XVII. 18.—“Look how thy brethren fare, and take
their pledge.” The sons of Jesse were serving in the army of Saul; and as he probably had not heard from them for some time, he sent their brother David to take a present to the captain, to induce him to be kind to his sons; also to bring a pledge, or token, from his sons themselves, to assure him that they were well. A person in a distant country sends to those who
are interested in his welfare a ring, a lock of hair, or a piece of his nail. This is his “ pledge" of health and prosperity. A man who has returned from a far country, in calling upon an old friend (should he not be at home), will leave a handkerchief as a token, to testify that he had called.
40.—“His sling was in his hand, and he drew near
to the Philistine.” David was a keeper of sheep, and required a sling, not only to keep off the enemies of his flock, but also to chastise any of his charge which might go astray. Shepherds in the East (especially on the continent) carry a sling and stones for the same purpose.
43.-" The Philistine said unto David, Am I a dog,
that thou comest to me with staves ? And the
Philistine cursed David by his gods.” Men of high caste will not strike those who are of low caste with the hand, because the touch would defile them : they therefore beat them with a stick or some other
Hence to offer to strike any person with a stick is very provoking, and the person so struck will ask, “ Am I a dog ?” When a man wishes to make another angry, he pretends to be looking for a stick, which will produce a similar question and feeling. Sometimes, however, they only repeat the proverb, “ Take up a stick, and the dog will run off.”
As did the Philistine, so do these people curse each other by their gods. The imprecations are generally of such a kind as it would be improper to repeat. The extremes of filthiness, of sin and hell, are put under contribution, to furnish epithets and allusions for their execrations.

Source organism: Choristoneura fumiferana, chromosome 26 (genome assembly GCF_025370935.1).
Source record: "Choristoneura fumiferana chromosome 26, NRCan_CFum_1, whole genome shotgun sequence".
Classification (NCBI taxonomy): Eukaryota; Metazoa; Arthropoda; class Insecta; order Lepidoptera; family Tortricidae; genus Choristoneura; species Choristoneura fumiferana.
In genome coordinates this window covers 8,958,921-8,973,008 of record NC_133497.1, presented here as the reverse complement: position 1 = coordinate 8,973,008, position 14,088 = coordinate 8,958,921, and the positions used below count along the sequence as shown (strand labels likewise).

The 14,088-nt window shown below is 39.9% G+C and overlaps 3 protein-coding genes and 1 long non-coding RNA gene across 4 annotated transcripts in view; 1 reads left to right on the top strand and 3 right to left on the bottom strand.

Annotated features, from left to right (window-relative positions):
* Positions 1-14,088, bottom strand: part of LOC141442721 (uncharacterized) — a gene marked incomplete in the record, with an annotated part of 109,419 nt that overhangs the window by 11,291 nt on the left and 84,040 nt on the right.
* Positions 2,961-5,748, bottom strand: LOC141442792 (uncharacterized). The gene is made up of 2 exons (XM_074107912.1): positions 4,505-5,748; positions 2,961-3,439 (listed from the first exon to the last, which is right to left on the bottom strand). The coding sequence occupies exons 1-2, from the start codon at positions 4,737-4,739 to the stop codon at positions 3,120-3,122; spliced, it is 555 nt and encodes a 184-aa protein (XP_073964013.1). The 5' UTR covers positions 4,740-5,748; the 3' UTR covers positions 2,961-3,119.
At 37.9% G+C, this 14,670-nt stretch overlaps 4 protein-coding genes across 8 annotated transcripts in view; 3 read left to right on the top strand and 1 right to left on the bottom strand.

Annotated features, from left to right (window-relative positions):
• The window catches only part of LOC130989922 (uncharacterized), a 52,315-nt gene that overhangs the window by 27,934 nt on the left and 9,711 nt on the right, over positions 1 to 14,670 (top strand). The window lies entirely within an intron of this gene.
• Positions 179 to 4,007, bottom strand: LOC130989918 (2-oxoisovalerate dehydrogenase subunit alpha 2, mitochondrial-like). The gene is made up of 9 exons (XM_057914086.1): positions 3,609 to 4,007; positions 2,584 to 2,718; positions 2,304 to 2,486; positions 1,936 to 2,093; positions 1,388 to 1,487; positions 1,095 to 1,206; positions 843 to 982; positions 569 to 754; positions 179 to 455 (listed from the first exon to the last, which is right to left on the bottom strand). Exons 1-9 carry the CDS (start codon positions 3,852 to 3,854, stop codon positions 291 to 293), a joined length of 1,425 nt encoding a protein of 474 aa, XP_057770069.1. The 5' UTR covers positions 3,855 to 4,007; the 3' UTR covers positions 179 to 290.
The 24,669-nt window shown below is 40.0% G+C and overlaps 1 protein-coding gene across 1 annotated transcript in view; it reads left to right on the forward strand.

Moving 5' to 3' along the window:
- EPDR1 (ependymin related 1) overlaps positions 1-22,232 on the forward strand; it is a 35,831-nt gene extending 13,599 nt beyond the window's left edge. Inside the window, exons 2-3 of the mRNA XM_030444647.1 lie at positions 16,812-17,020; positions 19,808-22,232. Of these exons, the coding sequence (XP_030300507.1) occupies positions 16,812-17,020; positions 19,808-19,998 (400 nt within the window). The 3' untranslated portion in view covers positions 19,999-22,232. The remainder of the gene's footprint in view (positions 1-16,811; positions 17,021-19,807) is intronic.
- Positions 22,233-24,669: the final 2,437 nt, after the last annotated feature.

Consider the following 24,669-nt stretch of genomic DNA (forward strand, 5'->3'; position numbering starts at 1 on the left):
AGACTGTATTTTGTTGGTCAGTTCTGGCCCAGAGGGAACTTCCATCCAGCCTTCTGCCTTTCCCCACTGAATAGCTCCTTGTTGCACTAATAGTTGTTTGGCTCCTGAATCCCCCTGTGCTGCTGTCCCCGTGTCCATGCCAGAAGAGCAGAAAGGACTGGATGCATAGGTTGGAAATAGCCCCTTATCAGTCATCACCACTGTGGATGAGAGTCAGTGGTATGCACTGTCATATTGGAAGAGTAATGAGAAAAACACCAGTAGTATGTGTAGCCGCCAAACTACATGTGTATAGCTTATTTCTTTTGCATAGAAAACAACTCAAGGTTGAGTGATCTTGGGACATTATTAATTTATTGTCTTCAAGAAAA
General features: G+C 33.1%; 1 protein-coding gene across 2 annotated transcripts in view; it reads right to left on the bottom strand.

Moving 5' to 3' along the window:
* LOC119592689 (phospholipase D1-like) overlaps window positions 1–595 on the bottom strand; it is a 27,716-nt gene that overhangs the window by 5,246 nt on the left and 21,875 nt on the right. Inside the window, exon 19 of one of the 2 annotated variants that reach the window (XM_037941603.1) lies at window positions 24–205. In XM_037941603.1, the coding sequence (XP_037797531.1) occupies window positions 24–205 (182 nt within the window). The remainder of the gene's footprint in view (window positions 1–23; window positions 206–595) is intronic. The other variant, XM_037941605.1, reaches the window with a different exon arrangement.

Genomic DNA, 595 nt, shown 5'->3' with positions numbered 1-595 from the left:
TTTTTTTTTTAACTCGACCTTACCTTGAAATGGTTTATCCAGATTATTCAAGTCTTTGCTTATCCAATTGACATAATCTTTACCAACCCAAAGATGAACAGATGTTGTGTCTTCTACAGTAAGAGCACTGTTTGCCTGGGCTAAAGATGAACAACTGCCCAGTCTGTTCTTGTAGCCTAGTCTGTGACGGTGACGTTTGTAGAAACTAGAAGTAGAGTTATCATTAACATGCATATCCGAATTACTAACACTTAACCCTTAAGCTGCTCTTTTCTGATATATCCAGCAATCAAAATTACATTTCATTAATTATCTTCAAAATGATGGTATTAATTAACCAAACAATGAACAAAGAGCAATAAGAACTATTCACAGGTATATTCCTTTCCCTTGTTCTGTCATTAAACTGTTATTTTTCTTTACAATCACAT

44.-—“I will give thy flesh unto the fowls of the air and
to the beasts of the field.” The rhodomontade of Goliath is still the favourite way of terrifying an enemy.
“ Begone, or I will give thy flesh to the jackalls.” “ The crows shall soon have thy carcase.” “Yes, the teeth of the dogs shall soon have hold of thee.” “ The eagles are ready.”
55.—“ Whose son is this youth ?” (Chap. x. 11. xvi.
18. xx. 27. xxii. 7. Num. xxiii. 18. and Judges
v. 12.) It is a favourite way of addressing a person by saying, “ You are the son of such a person," or, “Is he not the son of such a man?” How Saul could have forgotten David is impossible to account for. When a person has to ask a number of questions, though he know well the name of the individual he has to address, he often begins by asking, “Whose son are you?” Many people never go by their proper name: they are known by the son of such a person, as Nellinaderin Maggan, i.e. the son of Nellinăder.